CookieMonster is almost perfect, the only thing I miss is retroactively accepting cookies that were marked as session-only by my default policy. I guess this would need to store the original expiration date in the cookie itself, which at that point is overwritten by "till the session ends".

    • Re:great... (Score:5, Interesting)

      by magic maverick (2615475) on Tuesday December 10, 2013 @03:05PM (#45653247) Homepage Journal

      If you care about cookies, use an addon/extension that gives you a better interface, and finer control, than the built in systems. I use CookieMonster (set to deny all cookies by default), but there are others.

      CookieMonster allows you to set per website permissions, both temporary (until you close the browser, and then permissions revert to deny), per session (deletes every time you close your browser), and ordinary (hangs around until they expire). You can also set third party cookie controls.

      What makes Firefox great is the addon/extension ecosystem. If you're not going to use it, why even use Firefox? (OK, it's less evil.)

    • Re:great... (Score:5, Informative)

      by DMUTPeregrine (612791) on Tuesday December 10, 2013 @03:06PM (#45653257) Journal
      Try the self-destructing cookies addon.
      When you close a tab, the cookies created by that tab are removed. You can whitelist domains to prevent their cookies from being deleted.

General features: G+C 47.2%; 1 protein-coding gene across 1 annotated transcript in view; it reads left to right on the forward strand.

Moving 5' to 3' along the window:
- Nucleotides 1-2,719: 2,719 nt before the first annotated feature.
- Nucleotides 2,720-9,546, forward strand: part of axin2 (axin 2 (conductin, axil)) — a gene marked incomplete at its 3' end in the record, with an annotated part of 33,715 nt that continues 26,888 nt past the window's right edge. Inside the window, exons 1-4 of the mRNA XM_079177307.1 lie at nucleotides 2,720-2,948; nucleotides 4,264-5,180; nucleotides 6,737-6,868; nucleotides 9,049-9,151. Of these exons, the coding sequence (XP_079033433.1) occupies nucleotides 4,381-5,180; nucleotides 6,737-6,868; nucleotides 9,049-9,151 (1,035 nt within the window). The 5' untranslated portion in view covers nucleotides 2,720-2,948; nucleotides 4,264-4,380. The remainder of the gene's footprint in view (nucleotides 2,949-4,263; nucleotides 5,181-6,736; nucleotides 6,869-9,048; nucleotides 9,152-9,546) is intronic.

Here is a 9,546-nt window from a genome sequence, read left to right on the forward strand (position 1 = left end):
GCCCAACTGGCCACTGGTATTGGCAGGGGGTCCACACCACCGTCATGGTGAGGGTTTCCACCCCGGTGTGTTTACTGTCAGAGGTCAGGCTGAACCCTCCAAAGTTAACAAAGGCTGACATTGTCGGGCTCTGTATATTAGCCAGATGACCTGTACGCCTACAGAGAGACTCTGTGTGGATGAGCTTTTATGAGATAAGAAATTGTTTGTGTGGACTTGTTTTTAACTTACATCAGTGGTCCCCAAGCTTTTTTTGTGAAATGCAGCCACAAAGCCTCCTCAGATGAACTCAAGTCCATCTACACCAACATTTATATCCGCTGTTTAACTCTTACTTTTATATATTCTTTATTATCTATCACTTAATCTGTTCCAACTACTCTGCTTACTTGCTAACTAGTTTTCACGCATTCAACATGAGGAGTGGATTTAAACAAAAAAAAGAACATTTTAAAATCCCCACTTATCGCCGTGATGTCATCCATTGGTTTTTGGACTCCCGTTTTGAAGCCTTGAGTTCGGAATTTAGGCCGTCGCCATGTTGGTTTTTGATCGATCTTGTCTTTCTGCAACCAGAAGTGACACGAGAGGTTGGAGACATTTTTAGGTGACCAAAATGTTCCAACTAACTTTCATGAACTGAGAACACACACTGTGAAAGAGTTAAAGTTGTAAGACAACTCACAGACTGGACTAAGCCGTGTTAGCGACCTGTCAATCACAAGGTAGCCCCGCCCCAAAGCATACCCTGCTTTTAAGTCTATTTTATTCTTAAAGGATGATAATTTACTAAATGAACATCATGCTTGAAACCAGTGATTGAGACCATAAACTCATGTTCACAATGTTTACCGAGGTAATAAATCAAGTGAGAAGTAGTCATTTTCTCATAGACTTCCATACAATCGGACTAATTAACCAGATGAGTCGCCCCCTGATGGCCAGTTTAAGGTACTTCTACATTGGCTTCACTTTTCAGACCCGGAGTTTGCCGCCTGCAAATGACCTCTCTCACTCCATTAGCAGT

This way, sites see cookies as being enabled, but can't track you after you close the tab.
      https://addons.mozilla.org/en-US/firefox/addon/self-destructing-cookies/
    • In the mean time they have made it substantially more difficult to configure the rejection of cookies.

      Their intention is to outsource fine-grain cookie control to extensions. I think it is a good idea, but only half-baked. I would like to see them come up with a list of recommended privacy extensions (including cookie handlers), a sort of "Mozilla Recommended" list to make it easier for newbies who care about privacy but don't know enough to necessarily ask the right questions.

    • Re:great... (Score:4, Informative)

      by sqrt(2) (786011) on Tuesday December 10, 2013 @03:23PM (#45653451) Journal

      Try out Self-destructing Cookies. It allows cookies to be set, but once you close the tab they are deleted, or deleted on a timer, or both. You can whitelist sites with a toolbar button. Then set Firefox to always reject 3rd party cookies and you're safe as far as cookies go.

    • by cffrost (885375)